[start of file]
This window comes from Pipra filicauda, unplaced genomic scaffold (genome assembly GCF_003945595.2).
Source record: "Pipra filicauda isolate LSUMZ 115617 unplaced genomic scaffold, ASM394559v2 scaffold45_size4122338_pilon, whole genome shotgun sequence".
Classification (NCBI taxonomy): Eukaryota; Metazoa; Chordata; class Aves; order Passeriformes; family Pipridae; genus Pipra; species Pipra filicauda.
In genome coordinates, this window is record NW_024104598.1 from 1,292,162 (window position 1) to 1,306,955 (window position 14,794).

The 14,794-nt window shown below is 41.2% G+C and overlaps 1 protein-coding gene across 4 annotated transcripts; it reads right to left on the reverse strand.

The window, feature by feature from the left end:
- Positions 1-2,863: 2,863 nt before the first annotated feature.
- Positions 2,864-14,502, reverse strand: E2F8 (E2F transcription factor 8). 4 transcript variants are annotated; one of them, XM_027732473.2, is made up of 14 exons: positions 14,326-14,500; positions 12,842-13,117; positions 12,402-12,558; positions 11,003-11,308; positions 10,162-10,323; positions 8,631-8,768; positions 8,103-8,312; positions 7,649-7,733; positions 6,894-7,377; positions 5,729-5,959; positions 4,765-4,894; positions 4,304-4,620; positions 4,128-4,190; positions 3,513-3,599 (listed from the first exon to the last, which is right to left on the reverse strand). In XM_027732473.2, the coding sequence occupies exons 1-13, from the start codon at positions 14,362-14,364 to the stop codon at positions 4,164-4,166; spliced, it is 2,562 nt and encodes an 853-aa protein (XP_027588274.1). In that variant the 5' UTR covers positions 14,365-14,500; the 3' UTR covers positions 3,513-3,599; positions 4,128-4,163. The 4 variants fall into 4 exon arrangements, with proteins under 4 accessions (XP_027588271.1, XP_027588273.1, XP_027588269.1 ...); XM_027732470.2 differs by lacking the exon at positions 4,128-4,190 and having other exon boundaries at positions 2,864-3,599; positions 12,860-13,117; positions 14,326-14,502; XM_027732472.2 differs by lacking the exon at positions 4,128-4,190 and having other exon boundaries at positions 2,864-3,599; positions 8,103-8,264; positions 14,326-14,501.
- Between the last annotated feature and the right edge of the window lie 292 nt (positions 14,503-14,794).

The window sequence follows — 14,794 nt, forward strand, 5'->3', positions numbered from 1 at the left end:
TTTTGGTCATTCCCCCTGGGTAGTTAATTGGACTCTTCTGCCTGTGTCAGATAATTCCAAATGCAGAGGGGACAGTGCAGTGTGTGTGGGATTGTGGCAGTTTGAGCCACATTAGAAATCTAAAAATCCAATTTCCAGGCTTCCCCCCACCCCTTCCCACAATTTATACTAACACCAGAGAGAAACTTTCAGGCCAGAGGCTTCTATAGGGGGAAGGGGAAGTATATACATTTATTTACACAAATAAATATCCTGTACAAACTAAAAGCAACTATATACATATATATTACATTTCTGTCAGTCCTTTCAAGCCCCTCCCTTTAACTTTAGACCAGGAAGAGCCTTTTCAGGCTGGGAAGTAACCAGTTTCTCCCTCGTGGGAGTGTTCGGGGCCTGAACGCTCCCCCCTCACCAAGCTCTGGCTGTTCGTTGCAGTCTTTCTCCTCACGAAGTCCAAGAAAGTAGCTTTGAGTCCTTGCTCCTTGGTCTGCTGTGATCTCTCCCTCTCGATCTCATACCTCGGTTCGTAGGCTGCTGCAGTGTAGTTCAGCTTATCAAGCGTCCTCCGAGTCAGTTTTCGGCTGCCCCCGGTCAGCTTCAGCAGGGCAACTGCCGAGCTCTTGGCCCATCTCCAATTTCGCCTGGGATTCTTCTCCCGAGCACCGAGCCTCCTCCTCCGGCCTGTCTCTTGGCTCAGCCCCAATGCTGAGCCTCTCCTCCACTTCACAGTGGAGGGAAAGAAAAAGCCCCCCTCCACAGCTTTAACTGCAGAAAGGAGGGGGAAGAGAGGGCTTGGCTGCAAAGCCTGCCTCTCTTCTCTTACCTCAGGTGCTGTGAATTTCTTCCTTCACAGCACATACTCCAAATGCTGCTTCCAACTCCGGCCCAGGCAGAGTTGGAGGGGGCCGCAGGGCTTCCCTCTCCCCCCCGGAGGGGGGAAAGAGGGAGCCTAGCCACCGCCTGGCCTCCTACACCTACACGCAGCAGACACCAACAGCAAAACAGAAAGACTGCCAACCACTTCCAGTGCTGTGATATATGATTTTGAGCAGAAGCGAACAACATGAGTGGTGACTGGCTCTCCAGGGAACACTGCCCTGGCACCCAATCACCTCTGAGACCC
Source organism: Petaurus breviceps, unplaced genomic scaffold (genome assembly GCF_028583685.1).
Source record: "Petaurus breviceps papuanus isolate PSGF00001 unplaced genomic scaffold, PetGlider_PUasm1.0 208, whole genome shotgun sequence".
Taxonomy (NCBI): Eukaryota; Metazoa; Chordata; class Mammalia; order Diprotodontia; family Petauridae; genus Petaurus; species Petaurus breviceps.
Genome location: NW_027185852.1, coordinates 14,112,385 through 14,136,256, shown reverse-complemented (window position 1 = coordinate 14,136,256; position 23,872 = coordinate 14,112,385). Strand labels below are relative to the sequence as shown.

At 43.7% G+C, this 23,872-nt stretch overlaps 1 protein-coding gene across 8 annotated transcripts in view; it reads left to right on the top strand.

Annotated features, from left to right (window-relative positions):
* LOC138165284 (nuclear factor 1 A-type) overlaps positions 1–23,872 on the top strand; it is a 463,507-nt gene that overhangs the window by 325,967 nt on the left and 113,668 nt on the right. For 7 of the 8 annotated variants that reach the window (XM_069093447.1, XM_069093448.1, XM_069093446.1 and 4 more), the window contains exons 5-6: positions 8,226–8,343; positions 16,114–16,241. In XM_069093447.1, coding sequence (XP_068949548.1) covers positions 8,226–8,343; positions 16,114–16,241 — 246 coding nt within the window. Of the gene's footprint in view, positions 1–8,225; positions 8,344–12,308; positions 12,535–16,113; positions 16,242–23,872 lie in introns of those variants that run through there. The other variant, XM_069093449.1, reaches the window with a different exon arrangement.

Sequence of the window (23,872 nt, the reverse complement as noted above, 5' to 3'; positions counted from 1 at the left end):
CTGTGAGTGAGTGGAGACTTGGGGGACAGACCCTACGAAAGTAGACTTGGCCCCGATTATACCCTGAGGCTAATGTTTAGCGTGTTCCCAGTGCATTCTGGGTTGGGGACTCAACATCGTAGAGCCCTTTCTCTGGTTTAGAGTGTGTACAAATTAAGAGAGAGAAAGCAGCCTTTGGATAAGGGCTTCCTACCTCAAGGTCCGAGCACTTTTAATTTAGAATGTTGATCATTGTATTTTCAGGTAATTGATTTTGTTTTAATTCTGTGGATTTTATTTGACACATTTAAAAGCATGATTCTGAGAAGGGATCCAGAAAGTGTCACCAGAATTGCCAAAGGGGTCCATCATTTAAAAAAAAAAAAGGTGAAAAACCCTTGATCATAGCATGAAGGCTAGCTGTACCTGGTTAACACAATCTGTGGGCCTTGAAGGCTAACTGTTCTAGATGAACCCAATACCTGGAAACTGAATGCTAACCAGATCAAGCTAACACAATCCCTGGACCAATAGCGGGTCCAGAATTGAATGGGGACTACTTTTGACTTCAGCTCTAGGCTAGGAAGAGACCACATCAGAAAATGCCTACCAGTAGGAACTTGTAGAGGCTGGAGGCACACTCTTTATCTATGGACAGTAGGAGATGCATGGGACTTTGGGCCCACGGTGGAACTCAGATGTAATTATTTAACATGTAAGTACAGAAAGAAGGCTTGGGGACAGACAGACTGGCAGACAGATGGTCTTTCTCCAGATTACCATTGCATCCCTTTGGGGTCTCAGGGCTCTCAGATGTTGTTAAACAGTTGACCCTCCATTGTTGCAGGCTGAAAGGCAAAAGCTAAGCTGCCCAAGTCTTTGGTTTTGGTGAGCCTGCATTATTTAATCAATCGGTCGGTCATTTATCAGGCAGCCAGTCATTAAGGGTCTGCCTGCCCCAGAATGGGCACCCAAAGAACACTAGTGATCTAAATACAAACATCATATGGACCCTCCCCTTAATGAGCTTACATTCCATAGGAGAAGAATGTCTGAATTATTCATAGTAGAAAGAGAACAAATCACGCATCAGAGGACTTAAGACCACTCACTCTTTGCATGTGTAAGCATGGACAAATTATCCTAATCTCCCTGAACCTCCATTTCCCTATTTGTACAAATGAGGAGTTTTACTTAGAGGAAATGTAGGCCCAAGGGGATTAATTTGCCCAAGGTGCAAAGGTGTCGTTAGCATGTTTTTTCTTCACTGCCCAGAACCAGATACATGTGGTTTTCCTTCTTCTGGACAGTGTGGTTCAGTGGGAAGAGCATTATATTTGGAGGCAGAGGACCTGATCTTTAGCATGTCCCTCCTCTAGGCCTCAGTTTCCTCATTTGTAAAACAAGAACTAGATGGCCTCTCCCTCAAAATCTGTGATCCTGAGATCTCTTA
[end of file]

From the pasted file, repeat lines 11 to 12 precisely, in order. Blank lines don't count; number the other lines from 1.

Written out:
TTTTGGTCATTCCCCCTGGGTAGTTAATTGGACTCTTCTGCCTGTGTCAGATAATTCCAAATGCAGAGGGGACAGTGCAGTGTGTGTGGGATTGTGGCAGTTTGAGCCACATTAGAAATCTAAAAATCCAATTTCCAGGCTTCCCCCCACCCCTTCCCACAATTTATACTAACACCAGAGAGAAACTTTCAGGCCAGAGGCTTCTATAGGGGGAAGGGGAAGTATATACATTTATTTACACAAATAAATATCCTGTACAAACTAAAAGCAACTATATACATATATATTACATTTCTGTCAGTCCTTTCAAGCCCCTCCCTTTAACTTTAGACCAGGAAGAGCCTTTTCAGGCTGGGAAGTAACCAGTTTCTCCCTCGTGGGAGTGTTCGGGGCCTGAACGCTCCCCCCTCACCAAGCTCTGGCTGTTCGTTGCAGTCTTTCTCCTCACGAAGTCCAAGAAAGTAGCTTTGAGTCCTTGCTCCTTGGTCTGCTGTGATCTCTCCCTCTCGATCTCATACCTCGGTTCGTAGGCTGCTGCAGTGTAGTTCAGCTTATCAAGCGTCCTCCGAGTCAGTTTTCGGCTGCCCCCGGTCAGCTTCAGCAGGGCAACTGCCGAGCTCTTGGCCCATCTCCAATTTCGCCTGGGATTCTTCTCCCGAGCACCGAGCCTCCTCCTCCGGCCTGTCTCTTGGCTCAGCCCCAATGCTGAGCCTCTCCTCCACTTCACAGTGGAGGGAAAGAAAAAGCCCCCCTCCACAGCTTTAACTGCAGAAAGGAGGGGGAAGAGAGGGCTTGGCTGCAAAGCCTGCCTCTCTTCTCTTACCTCAGGTGCTGTGAATTTCTTCCTTCACAGCACATACTCCAAATGCTGCTTCCAACTCCGGCCCAGGCAGAGTTGGAGGGGGCCGCAGGGCTTCCCTCTCCCCCCCGGAGGGGGGAAAGAGGGAGCCTAGCCACCGCCTGGCCTCCTACACCTACACGCAGCAGACACCAACAGCAAAACAGAAAGACTGCCAACCACTTCCAGTGCTGTGATATATGATTTTGAGCAGAAGCGAACAACATGAGTGGTGACTGGCTCTCCAGGGAACACTGCCCTGGCACCCAATCACCTCTGAGACCC
Source organism: Petaurus breviceps, unplaced genomic scaffold (genome assembly GCF_028583685.1).